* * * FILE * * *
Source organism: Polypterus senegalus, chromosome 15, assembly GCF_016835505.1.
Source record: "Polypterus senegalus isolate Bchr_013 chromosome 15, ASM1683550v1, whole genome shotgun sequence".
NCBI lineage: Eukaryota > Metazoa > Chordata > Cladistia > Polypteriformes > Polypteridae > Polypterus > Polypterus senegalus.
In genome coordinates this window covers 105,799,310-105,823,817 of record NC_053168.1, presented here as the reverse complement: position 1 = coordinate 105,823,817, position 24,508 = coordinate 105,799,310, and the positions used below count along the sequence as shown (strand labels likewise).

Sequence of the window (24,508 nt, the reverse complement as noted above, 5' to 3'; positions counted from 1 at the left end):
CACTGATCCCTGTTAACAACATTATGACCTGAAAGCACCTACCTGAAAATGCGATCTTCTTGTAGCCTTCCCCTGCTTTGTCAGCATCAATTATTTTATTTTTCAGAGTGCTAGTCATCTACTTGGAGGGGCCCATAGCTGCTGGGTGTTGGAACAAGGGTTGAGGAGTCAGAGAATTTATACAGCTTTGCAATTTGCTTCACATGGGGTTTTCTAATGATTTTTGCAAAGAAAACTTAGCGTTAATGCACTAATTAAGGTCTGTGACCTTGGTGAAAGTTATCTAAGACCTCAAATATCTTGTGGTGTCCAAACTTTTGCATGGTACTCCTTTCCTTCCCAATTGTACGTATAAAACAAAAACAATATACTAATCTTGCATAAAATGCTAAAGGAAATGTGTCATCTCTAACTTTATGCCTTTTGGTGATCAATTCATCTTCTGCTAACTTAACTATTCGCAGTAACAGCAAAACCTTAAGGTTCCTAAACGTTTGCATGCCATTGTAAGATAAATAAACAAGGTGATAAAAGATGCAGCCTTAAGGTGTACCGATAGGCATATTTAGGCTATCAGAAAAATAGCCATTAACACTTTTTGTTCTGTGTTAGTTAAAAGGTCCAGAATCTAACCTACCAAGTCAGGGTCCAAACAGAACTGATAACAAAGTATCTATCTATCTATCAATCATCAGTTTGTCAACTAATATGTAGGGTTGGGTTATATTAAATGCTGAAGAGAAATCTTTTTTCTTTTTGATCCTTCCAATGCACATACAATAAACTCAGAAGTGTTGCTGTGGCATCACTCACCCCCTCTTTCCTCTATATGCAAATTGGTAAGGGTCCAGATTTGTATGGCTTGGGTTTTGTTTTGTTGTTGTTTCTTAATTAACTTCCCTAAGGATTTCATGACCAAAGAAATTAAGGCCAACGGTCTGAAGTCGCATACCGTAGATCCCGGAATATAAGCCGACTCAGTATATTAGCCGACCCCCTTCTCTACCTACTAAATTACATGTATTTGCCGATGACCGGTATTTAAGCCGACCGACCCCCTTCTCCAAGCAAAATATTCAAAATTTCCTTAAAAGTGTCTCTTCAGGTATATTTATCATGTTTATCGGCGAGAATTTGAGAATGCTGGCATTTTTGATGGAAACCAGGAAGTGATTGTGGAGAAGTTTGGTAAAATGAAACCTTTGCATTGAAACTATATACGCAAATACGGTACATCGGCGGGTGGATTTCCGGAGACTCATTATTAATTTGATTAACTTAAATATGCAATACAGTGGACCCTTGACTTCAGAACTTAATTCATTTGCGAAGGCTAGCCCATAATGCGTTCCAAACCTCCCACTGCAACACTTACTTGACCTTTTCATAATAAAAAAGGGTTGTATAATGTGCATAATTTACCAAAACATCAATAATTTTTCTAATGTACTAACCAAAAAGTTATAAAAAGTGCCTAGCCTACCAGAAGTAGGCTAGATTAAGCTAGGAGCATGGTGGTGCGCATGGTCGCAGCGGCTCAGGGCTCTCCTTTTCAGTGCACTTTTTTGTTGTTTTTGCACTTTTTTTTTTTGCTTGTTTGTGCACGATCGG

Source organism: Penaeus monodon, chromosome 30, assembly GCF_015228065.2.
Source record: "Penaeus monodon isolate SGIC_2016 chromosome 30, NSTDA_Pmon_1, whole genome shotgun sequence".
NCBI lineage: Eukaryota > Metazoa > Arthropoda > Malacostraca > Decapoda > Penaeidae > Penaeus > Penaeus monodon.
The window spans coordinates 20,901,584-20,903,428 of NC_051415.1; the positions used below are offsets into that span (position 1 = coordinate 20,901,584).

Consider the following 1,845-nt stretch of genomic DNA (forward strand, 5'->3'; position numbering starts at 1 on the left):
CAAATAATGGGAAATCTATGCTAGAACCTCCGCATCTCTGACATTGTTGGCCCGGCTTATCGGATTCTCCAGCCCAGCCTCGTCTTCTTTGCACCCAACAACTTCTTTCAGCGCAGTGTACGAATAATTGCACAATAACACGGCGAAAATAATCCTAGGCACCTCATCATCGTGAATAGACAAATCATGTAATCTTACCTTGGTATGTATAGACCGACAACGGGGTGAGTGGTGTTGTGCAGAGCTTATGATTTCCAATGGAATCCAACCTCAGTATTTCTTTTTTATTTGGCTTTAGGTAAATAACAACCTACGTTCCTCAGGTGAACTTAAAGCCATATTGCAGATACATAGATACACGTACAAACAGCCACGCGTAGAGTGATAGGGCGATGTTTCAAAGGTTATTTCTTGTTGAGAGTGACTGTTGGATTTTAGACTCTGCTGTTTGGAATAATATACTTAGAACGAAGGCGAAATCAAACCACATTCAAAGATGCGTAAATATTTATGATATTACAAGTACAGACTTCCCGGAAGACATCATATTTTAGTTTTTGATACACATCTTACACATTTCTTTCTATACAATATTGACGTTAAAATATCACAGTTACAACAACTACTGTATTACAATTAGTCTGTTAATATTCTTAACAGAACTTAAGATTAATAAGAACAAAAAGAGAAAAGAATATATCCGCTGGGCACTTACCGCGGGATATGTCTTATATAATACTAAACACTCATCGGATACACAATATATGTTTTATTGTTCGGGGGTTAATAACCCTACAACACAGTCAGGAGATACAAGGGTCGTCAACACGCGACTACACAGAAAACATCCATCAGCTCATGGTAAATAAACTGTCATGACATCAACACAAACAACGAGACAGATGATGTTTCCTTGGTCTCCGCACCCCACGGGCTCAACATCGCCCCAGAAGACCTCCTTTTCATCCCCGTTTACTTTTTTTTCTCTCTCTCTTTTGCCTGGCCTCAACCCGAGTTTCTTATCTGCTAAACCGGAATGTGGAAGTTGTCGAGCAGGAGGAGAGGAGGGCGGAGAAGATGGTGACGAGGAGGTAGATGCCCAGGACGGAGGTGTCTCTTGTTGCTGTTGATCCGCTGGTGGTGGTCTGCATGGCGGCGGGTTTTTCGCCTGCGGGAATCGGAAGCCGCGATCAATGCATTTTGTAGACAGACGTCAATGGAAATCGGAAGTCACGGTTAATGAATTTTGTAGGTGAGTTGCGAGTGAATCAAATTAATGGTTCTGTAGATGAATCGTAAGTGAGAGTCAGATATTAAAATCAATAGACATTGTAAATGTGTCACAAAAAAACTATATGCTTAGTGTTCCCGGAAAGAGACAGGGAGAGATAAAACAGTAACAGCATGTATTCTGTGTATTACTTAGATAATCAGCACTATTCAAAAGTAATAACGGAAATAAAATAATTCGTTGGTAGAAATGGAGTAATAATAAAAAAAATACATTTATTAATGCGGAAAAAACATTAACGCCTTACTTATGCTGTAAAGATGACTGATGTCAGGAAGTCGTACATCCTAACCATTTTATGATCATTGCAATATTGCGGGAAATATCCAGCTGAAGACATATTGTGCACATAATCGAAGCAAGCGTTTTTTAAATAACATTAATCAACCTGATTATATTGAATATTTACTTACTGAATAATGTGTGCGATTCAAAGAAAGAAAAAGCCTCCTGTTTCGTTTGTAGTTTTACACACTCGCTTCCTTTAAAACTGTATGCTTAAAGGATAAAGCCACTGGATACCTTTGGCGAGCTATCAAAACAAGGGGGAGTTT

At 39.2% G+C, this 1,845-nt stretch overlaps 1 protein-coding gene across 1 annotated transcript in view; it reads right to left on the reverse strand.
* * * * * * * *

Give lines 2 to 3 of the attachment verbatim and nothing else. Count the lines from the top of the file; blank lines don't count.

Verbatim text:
Source record: "Polypterus senegalus isolate Bchr_013 chromosome 15, ASM1683550v1, whole genome shotgun sequence".
NCBI lineage: Eukaryota > Metazoa > Chordata > Cladistia > Polypteriformes > Polypteridae > Polypterus > Polypterus senegalus.